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LCC infielder Sam Trend-Beacom and his teammates are adjusting smoothly to the way the ball reacts on their new artificial turf infield.

With a dozen games under their belt playing on the new infield turf at David Story Field, the Lower Columbia College Red Devils have adapted to their surroundings.

“It’s been a quick transition for the guys,” LCC baseball coach Eddie Smith said. “Many of them have grown up playing on these types of surfaces. For this generation, it’s more of what they’re used to than having to adapt.”

The $502,000 project, which was completed in late January, features a completely turfed infield including the basepaths, home plate and mound. The turf is expected to last 10-20 years, depending on usage.

“The challenge for us will be transitioning on defense,” Smith said. “You can get lazy on turf since you don’t have to move your feet as much. You get true hops on the ball 99 percent of the time.”

Smith refers to the turf as “The Great Equalizer.”

“It will make it harder to score runs with fewer errors,” he said. “When it’s lower scoring, all you need is a bloop and a bomb to tie the game or take the lead.”

The new surface also makes it more difficult to play small-ball with bunting to move players from base to base.

“It’s a lot easier to field a bunt on turf,” Smith said. “That’s where the grass comes in, where the ball may not roll straight. On turf, the ball will roll perfectly straight like a golf ball on a green. Bunting is a great weapon, but it’s used in fewer situations than it was 10-15 years ago.”

The Devils also had to learn different baserunning techniques on turf.

“We’ve learned to start sliding earlier when it’s wet,” Smith said. “You’ll slide through the base if you’re not smart about it. Defensively, we have to be aware of it and be ready to apply the tag on a runner if they slide past the bag.”

In previous years, games were called when the dirt became too wet and slippery to play on. Now, umpires and coaches have a new barometer to determine playability.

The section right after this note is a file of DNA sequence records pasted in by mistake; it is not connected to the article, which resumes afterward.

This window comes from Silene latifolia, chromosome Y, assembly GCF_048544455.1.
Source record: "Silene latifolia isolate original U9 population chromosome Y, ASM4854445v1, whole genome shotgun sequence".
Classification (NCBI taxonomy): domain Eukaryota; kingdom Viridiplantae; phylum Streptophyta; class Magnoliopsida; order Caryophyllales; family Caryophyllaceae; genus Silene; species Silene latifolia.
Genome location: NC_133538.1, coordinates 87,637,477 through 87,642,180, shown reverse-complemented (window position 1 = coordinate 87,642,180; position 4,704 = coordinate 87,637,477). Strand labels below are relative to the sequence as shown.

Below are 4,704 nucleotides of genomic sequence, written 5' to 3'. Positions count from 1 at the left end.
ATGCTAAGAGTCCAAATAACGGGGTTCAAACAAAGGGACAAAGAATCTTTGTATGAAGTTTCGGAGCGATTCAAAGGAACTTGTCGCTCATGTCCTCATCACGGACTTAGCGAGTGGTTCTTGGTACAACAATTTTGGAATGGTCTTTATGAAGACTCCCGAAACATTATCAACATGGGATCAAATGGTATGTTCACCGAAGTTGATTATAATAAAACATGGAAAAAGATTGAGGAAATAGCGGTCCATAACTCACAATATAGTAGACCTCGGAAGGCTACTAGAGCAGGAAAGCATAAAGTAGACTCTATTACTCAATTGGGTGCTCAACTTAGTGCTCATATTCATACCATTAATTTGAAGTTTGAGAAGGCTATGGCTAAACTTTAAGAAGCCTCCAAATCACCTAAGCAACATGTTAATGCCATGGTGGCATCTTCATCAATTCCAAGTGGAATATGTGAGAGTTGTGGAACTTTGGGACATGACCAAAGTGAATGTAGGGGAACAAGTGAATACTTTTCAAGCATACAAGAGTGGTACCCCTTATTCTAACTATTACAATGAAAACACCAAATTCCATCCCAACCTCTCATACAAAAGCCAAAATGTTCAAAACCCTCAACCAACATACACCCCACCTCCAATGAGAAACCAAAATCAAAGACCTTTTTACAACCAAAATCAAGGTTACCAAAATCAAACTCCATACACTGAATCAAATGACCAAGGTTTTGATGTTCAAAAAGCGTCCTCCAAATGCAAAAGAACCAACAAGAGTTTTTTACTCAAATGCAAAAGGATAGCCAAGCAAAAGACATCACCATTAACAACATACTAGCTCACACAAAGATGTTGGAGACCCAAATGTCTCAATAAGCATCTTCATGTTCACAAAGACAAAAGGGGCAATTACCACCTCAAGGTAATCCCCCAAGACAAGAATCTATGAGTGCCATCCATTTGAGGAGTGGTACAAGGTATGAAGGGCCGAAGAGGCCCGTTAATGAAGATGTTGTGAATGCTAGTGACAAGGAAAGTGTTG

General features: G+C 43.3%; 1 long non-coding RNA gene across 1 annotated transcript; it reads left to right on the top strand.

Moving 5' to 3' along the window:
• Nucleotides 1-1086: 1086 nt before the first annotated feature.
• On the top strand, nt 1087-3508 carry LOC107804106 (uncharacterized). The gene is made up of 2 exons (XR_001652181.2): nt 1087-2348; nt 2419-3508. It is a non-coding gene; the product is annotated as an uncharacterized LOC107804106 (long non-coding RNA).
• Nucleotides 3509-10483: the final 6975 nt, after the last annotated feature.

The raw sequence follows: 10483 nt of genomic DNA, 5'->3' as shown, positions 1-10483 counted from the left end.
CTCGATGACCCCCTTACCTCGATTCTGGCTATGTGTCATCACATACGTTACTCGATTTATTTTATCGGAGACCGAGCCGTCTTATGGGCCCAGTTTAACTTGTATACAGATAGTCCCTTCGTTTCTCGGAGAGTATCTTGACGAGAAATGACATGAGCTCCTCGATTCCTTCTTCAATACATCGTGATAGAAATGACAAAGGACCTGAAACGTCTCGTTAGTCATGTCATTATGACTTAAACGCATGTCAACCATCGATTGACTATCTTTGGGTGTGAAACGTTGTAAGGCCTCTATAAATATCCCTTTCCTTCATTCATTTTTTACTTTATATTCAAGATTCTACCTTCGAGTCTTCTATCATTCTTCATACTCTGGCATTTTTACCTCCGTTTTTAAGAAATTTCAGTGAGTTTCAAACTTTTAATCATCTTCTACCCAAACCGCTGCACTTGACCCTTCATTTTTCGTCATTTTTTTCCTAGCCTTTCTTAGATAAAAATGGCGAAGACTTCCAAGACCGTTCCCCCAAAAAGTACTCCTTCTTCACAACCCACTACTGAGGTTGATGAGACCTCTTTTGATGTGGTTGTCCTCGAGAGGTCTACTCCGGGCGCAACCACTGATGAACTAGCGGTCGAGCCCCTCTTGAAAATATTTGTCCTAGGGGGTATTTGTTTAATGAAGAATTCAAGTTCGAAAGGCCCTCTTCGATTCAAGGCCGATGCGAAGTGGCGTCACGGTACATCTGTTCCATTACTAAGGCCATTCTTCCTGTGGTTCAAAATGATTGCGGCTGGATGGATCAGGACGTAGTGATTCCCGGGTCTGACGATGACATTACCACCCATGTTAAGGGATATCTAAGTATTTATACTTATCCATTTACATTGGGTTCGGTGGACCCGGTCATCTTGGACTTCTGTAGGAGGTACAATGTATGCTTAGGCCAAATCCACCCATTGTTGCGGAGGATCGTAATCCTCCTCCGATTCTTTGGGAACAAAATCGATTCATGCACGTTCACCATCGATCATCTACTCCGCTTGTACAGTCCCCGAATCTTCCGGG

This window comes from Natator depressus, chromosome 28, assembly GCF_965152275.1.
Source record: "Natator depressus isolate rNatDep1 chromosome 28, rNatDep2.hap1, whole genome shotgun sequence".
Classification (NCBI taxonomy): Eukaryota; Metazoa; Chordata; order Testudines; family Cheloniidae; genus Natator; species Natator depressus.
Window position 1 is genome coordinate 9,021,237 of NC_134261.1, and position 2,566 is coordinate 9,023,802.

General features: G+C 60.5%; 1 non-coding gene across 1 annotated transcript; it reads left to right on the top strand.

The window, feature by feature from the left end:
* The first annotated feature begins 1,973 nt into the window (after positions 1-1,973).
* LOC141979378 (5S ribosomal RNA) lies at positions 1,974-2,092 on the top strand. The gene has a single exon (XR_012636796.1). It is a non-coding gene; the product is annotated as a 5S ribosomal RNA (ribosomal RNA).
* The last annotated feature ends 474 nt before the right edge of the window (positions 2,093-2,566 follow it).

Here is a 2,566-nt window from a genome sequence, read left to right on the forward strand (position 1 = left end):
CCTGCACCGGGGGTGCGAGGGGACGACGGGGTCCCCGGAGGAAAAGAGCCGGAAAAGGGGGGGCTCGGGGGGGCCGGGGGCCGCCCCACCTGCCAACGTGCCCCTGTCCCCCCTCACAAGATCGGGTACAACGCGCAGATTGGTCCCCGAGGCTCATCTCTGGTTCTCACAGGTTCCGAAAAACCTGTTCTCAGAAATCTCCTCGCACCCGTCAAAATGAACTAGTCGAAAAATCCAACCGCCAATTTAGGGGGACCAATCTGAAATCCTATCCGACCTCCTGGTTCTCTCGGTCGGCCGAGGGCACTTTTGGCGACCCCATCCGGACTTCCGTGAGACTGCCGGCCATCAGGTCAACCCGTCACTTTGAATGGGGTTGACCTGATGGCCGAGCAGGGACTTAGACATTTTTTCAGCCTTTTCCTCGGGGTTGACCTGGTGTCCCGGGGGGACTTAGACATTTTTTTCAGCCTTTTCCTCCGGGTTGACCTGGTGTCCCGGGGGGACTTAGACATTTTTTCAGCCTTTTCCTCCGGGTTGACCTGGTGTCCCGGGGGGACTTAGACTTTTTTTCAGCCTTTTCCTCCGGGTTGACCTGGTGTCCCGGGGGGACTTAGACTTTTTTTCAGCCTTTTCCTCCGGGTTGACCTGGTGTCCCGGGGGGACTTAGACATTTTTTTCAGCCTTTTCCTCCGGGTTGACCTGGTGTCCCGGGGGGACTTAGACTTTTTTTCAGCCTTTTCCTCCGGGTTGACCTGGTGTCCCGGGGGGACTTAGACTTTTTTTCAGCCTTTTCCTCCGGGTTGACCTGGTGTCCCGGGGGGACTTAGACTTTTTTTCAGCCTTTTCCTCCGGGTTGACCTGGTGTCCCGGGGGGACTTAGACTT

“In the past, it was determined if the field could hold up we would practice or have games,” Smith said. “Now, the infield will hold up, and we have to monitor if the ball or bat is slipping out of hands. At that point we have to stop.”

An example of this was opening night against Linn-Benton on March 3.

“We probably shouldn’t have played,” Smith said. “Neither team had players who could hold onto the ball, and the bat slipped out of a few hands.”

That will probably be the new mark of playability.

“It’s not as easy as before when someone slipped, we’d drag out the tarp,” Smith said.

He also admits the infield turf has helped in recruiting.

“A lot of teams can’t practice on their field in bad weather,” Smith said. “We tell them we can be on the field a lot during January to March, where other teams are stuck inside in gyms. The field is a big piece of recruiting, and we have to show them how it helps them to get to the next level.”

While the infield is set, Smith and his coaching staff can turn their attention to the outfield, along with the season.

“The outfield is in terrible shape,” he said. “Part of it has been the weather, and part of it comes from overuse. It’s a fine line for us. We play 50 games on it over three months, and we have only so much time as a staff to work on it.”

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Sports Reporter

Rick is a 29-year veteran of The Daily News, and the lead Lower Columbia College athletics reporter. In addition, he tracks former area prep athletes and assists several other beats. He is a Mark Morris grad with a business management degree from LCC.

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